More Southwest Memories

More Southwest Memories

I was living in Austin, think trailer park in old Austin, must’ve been before that, probably at that old apartment on East Riverside. It was a long time ago, in a student barrio.

I had a $25 ticket from El Paso to Austin. Cheap, really cheap, back in the day. Bubba was picking me up in Austin. I left sunny El Paso, as the trip, the plane, 737 SWA , the route was El Paso, Lubbock, Dallas, Austin. Sunny Monday and late fall desert balmy in El Paso, me probably in shorts, landing with 6 inches of blowing snow in Lubbock, then rain — same weather pattern — Dallas, and waved off on the final approach into Austin. Lined up over the old Flight Path Coffee House, how’s that for old Austin roots?

Last minute? On final approach? Flight diverted to San Antonio, heavy weather.

Walking down the angled corridor, heading to gates 10 and higher? I think about that first time I landed in San Antonio, then called, “Old San Antonio.” It’s a sharp, distinct recollection. Snow on the ground and blowing in Lubbock, might’ve been Amarillo, probably was Amarillo, not Lubbock, there was no plane change, just stop to unload and load passengers. Rain in Dallas, then flight diverted from Austin.

Stepping into the corridor of the San Antonio airport, just long enough to find a pay phone, and call Bubba on his cell, I had to use a phone card at a pay phone. San Antonio to Austin was “long distance.”

“They told us they lost the plane.”

Not lost, just stuck in San Antonio for a few minutes, and I was back in Austin.

astrofish.net Bubba’s version, he got to the airport around six or seven in the evening, and he had a Prince Albert piercing as well as other parts, so his version of walking through a metal detector was always long-winded, with details about what was said about his various metal bits.

Cell phones, truly cellular, were less common, and more a toy for landed gentry, even a luxury. He told the story of fishing the phone out of his pocket, to answer my call, and I let him know I’d be in a few minutes.

His version was the look of shock when he pulled that phone out, as he didn’t look like an executive. Long, long-ass hair, and talking a mile a minute.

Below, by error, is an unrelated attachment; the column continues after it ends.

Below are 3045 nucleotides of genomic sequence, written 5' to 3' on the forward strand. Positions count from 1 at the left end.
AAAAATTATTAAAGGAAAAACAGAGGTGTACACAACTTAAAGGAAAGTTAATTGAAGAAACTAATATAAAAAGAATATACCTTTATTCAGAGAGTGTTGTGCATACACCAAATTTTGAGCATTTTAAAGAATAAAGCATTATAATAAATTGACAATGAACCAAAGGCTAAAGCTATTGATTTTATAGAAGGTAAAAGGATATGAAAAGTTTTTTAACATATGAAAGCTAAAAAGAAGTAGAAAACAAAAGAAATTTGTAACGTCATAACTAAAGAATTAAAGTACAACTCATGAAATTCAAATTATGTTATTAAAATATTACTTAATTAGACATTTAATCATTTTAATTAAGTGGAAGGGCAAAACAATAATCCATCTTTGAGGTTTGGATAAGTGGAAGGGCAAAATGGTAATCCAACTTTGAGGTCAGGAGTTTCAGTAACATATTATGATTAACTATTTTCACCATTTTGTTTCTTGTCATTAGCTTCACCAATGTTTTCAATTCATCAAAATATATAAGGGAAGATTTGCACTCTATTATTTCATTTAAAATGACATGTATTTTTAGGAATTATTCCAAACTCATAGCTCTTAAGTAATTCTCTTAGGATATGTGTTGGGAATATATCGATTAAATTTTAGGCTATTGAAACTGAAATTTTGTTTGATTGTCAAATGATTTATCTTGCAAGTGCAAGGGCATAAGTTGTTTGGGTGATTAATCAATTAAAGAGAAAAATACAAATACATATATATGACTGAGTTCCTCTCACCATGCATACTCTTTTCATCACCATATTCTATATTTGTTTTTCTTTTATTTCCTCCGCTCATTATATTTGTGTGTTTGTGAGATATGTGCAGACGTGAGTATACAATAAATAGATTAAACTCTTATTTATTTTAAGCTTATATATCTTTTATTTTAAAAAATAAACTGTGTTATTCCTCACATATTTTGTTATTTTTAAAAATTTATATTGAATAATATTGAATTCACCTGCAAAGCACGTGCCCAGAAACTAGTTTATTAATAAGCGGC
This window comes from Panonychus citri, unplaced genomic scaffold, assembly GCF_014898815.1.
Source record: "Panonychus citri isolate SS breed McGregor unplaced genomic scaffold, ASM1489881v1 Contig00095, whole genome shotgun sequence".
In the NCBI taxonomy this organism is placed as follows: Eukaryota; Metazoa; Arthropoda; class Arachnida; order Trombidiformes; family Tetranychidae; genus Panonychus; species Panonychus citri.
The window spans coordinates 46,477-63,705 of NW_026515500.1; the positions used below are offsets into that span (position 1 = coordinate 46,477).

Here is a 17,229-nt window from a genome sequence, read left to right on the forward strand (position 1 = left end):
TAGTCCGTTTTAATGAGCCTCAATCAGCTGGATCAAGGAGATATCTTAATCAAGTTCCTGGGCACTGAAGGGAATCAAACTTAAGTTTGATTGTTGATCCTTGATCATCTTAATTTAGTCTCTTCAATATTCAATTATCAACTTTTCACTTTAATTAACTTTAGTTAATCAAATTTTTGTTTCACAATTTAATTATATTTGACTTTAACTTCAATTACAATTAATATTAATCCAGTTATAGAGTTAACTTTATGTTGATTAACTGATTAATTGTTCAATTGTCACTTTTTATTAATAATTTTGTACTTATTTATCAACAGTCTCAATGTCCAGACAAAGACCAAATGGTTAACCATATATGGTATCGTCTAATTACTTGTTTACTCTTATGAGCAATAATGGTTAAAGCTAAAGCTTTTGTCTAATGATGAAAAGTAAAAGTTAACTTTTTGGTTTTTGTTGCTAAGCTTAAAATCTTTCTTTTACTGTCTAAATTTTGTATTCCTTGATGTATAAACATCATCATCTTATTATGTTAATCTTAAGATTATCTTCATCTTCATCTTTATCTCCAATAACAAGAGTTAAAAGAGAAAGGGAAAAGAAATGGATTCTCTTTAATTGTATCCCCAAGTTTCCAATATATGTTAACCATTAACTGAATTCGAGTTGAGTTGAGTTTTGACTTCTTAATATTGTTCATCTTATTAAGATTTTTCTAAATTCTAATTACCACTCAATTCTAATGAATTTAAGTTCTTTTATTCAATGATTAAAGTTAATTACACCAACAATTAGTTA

“They ground crew brought in a tub with ice and cold drinks, told us to help ourselves, beer and coke, as they couldn’t find the plane. We were going to be here a while.”

After he rang off with me, I’m pretty sure he didn’t stop talking for the extra 45 minutes or so it took us to all clamber back on the plane, and the short ride to the old Austin airport. There was also the assumption, the long hair and phone in his pocket? There as an assumption he was a drug dealer of some sort. Just a radio DJ.

“No ma’am, I play music on the radio, in the mornings.”

More Southwest Memories

Amarillo. I’m guessing that the stops were Amarillo, then Dallas, then Austin (via that impromptu San Antonio detour).

That recollection, courtesy of the downward slope on the San Antonio concourse, in airport, slipping downhill. Plastic boarding passes, that’s an age itself.

Baseball. Baseball brought up Southwest Memories.

Southwest is no longer the spunky underdog, more a major air carrier, and the rebel attitude is less prevalent.

The flight attendant boarding us in San Antonio? I joked and because Bubba said the ground crew in Austin called the pilot a chicken, and the attendant was angrily defending the flight crew’s choice as safety first. Think that’s about the only time I’ve ever seen an adamantly angry Southwest crew member.

The days of hopping on and hopping off planes are long gone, following that slippery slope down the San Antonio corridor.

Southwest Memories

Ever see Dallas from a DC-9 at night?

Or the wet fuel cell lettering?

Southwest Memories



“piscantur dux ad astra emeritus”

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